Description: Diaspora philanthropy to India has grown rapidly over the past several decades. However, little is known about the motivations of Indians living in the U.S. to donate philanthropically to India. Extant studies have either focused on quantitative analysis of diaspora philanthropy or qualitative research on the receiving of diaspora philanthropy in India. The motivations and strategies of the Indian diaspora in the U.S. have not been explored, particularly, the informal mechanisms and strategies of making philanthropic donations to India and the obligations that underlie the practice of diaspora philanthropy remain neglected in the existing studies on diaspora philanthropy. My research addressed this gap in the existing literature on diaspora philanthropy by conducting qualitative face-to-face in-depth interviews with a snowball sample of 25 Indian engineers in San Diego, California. In my study, it was found that Indians preferred to channel funds for philanthropy in India through friends and family because of lack of trust in formal organizations and greater confidence in the activities of friends and family in India due to familiarity and better accountability. It was also found that Indians felt indebted to Indian society and the Indian nation-state for the free and subsidized education they had received in India, ...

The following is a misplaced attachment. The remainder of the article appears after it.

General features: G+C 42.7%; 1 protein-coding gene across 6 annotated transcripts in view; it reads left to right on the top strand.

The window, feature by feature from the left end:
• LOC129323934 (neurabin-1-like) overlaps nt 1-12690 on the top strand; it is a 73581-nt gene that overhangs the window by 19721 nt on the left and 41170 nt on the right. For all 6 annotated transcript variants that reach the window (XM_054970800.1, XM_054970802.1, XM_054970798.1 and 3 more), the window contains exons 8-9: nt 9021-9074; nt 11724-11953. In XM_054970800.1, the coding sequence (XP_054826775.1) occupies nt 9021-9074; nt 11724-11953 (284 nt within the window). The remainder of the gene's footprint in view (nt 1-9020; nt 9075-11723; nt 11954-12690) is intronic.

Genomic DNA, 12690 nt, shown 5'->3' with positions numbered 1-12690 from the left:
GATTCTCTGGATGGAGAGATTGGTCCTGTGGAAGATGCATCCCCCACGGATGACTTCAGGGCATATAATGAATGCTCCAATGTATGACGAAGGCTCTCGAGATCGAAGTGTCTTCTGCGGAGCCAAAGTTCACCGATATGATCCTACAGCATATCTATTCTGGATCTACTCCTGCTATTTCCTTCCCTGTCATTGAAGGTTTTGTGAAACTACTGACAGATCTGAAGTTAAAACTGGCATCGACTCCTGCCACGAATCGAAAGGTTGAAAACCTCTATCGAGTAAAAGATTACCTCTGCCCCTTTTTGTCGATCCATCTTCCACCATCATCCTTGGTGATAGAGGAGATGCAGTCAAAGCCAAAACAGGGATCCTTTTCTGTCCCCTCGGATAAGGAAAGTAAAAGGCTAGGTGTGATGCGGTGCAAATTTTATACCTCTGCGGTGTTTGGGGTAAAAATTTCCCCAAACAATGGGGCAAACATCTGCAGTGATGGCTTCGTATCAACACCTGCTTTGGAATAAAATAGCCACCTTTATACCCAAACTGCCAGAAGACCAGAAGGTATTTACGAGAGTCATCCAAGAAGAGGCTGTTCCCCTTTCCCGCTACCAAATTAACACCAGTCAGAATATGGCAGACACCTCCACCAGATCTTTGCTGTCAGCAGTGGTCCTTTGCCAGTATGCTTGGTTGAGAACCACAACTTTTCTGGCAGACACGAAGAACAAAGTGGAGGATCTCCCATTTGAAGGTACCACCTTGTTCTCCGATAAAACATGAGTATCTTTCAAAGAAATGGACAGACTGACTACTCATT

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Testing the Impacts of Social Disorganization and Parochial Control on Public Order Crimes in Turkey

Testing the Impacts of Social Disorganization and Parochial Control on Public Order Crimes in Turkey

Date: August 2011
Creator: Bayhan, Kenan
Description: The primary focus of this study is to investigate the effects of social control mechanisms on public order crimes in Turkey. Supporting efforts of parochial control is a rising trend in crime control activities. Statements regarding the relationship between social disorganization variables, parochial control variables, and spatial distribution of crime have long been studied by researchers. Using the same assumptions in this study, I test their applicability to public order crimes in Turkey. The poverty and residential mobility variables had significant positive effect on public order crimes holding other structural and parochial variables constant. The number of public order crimes seems to be higher in provinces where there are more disrupted families. The number of public order crimes seems to be lower in provinces where there are more religious institutions. Overall, the results reveal that social structural variables and parochial control factors affect the institutional bases of provinces and partly affect the occurrence of public order crimes. Based on the study findings, several policy implications and recommendations for future research are suggested.